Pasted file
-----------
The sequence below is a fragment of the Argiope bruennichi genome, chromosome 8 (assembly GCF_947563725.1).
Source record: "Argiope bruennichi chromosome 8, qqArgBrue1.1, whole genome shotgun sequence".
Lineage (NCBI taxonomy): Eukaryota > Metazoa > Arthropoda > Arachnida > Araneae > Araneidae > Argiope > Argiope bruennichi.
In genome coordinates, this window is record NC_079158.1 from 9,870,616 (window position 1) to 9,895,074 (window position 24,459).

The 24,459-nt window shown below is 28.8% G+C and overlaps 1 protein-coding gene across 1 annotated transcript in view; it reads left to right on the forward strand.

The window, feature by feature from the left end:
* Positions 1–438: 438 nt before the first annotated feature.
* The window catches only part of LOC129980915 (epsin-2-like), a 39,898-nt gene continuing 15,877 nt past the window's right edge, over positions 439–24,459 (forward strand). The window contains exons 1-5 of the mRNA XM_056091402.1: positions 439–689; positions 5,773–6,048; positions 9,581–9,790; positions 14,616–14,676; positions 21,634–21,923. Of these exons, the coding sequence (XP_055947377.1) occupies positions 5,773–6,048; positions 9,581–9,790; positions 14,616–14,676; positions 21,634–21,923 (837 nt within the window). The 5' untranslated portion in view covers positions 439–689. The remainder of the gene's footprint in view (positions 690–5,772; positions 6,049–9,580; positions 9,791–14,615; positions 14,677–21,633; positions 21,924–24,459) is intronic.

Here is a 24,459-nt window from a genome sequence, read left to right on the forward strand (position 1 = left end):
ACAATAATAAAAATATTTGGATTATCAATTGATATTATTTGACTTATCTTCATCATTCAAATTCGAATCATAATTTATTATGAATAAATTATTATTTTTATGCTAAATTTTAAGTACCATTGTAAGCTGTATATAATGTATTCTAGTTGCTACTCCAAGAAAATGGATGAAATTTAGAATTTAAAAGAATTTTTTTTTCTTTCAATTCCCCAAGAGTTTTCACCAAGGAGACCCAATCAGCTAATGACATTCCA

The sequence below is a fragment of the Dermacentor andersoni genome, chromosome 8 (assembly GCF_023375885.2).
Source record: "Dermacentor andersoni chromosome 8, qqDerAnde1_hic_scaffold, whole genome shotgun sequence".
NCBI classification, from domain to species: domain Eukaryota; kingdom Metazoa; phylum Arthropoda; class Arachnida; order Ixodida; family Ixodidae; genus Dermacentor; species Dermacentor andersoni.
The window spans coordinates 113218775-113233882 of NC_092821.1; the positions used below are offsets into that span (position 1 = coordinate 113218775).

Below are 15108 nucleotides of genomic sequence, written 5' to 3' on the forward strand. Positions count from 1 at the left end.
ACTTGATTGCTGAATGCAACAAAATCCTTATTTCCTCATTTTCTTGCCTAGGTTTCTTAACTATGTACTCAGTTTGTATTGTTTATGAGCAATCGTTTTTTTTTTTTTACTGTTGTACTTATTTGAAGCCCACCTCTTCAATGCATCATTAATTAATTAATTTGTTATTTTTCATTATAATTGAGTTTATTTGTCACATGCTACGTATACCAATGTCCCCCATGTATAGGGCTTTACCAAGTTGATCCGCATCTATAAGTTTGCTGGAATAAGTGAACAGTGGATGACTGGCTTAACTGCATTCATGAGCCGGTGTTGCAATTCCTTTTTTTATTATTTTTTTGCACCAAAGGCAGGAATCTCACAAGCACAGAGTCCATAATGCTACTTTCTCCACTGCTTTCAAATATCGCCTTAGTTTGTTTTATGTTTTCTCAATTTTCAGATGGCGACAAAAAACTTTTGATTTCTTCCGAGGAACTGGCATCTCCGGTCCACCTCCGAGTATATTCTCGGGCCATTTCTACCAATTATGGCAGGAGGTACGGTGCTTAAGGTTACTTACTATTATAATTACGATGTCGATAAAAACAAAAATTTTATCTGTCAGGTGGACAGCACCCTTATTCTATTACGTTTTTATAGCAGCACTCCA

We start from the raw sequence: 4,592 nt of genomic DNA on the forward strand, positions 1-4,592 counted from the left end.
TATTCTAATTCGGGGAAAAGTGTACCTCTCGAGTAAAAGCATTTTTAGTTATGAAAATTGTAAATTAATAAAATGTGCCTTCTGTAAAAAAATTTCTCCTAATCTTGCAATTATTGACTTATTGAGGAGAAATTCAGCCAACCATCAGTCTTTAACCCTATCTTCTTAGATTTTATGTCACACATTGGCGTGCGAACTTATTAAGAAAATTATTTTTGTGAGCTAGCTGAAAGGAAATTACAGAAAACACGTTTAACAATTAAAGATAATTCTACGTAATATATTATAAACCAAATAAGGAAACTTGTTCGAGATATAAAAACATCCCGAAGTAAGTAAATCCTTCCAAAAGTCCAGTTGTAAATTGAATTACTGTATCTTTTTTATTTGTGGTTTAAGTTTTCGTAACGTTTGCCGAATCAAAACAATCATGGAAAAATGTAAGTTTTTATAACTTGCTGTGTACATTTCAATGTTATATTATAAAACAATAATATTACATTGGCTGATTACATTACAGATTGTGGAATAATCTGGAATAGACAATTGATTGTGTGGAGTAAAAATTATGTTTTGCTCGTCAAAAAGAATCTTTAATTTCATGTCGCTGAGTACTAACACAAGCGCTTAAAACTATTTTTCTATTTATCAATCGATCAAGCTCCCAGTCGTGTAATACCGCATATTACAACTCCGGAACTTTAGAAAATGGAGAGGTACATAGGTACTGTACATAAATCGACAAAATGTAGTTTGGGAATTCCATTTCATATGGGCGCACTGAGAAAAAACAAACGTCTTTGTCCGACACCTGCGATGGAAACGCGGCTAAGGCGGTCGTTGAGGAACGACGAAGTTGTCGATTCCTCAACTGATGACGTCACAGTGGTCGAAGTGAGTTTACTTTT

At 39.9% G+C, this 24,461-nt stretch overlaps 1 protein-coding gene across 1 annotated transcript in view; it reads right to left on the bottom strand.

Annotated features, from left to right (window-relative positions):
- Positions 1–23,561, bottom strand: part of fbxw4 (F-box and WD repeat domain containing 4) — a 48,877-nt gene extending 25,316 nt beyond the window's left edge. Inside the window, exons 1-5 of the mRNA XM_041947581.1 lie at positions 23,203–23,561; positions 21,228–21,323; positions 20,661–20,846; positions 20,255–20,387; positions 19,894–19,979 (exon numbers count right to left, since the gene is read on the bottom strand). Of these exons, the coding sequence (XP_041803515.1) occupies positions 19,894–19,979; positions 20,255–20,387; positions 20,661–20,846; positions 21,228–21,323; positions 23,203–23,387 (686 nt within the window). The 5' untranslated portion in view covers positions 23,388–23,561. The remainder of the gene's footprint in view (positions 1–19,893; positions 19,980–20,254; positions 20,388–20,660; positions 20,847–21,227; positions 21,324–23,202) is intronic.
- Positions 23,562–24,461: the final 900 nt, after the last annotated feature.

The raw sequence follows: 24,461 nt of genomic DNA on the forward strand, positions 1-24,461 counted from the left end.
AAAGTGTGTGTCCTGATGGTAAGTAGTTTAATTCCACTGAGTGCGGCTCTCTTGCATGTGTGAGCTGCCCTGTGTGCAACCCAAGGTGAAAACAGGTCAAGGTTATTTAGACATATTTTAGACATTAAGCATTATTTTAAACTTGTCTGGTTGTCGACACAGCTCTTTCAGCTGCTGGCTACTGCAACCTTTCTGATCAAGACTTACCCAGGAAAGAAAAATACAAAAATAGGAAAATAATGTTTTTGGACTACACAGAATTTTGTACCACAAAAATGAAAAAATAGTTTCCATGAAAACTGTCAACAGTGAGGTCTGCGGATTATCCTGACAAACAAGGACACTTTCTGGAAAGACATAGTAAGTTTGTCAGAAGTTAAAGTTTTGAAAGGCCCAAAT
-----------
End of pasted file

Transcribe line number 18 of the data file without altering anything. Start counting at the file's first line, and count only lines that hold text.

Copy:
TATTCTAATTCGGGGAAAAGTGTACCTCTCGAGTAAAAGCATTTTTAGTTATGAAAATTGTAAATTAATAAAATGTGCCTTCTGTAAAAAAATTTCTCCTAATCTTGCAATTATTGACTTATTGAGGAGAAATTCAGCCAACCATCAGTCTTTAACCCTATCTTCTTAGATTTTATGTCACACATTGGCGTGCGAACTTATTAAGAAAATTATTTTTGTGAGCTAGCTGAAAGGAAATTACAGAAAACACGTTTAACAATTAAAGATAATTCTACGTAATATATTATAAACCAAATAAGGAAACTTGTTCGAGATATAAAAACATCCCGAAGTAAGTAAATCCTTCCAAAAGTCCAGTTGTAAATTGAATTACTGTATCTTTTTTATTTGTGGTTTAAGTTTTCGTAACGTTTGCCGAATCAAAACAATCATGGAAAAATGTAAGTTTTTATAACTTGCTGTGTACATTTCAATGTTATATTATAAAACAATAATATTACATTGGCTGATTACATTACAGATTGTGGAATAATCTGGAATAGACAATTGATTGTGTGGAGTAAAAATTATGTTTTGCTCGTCAAAAAGAATCTTTAATTTCATGTCGCTGAGTACTAACACAAGCGCTTAAAACTATTTTTCTATTTATCAATCGATCAAGCTCCCAGTCGTGTAATACCGCATATTACAACTCCGGAACTTTAGAAAATGGAGAGGTACATAGGTACTGTACATAAATCGACAAAATGTAGTTTGGGAATTCCATTTCATATGGGCGCACTGAGAAAAAACAAACGTCTTTGTCCGACACCTGCGATGGAAACGCGGCTAAGGCGGTCGTTGAGGAACGACGAAGTTGTCGATTCCTCAACTGATGACGTCACAGTGGTCGAAGTGAGTTTACTTTT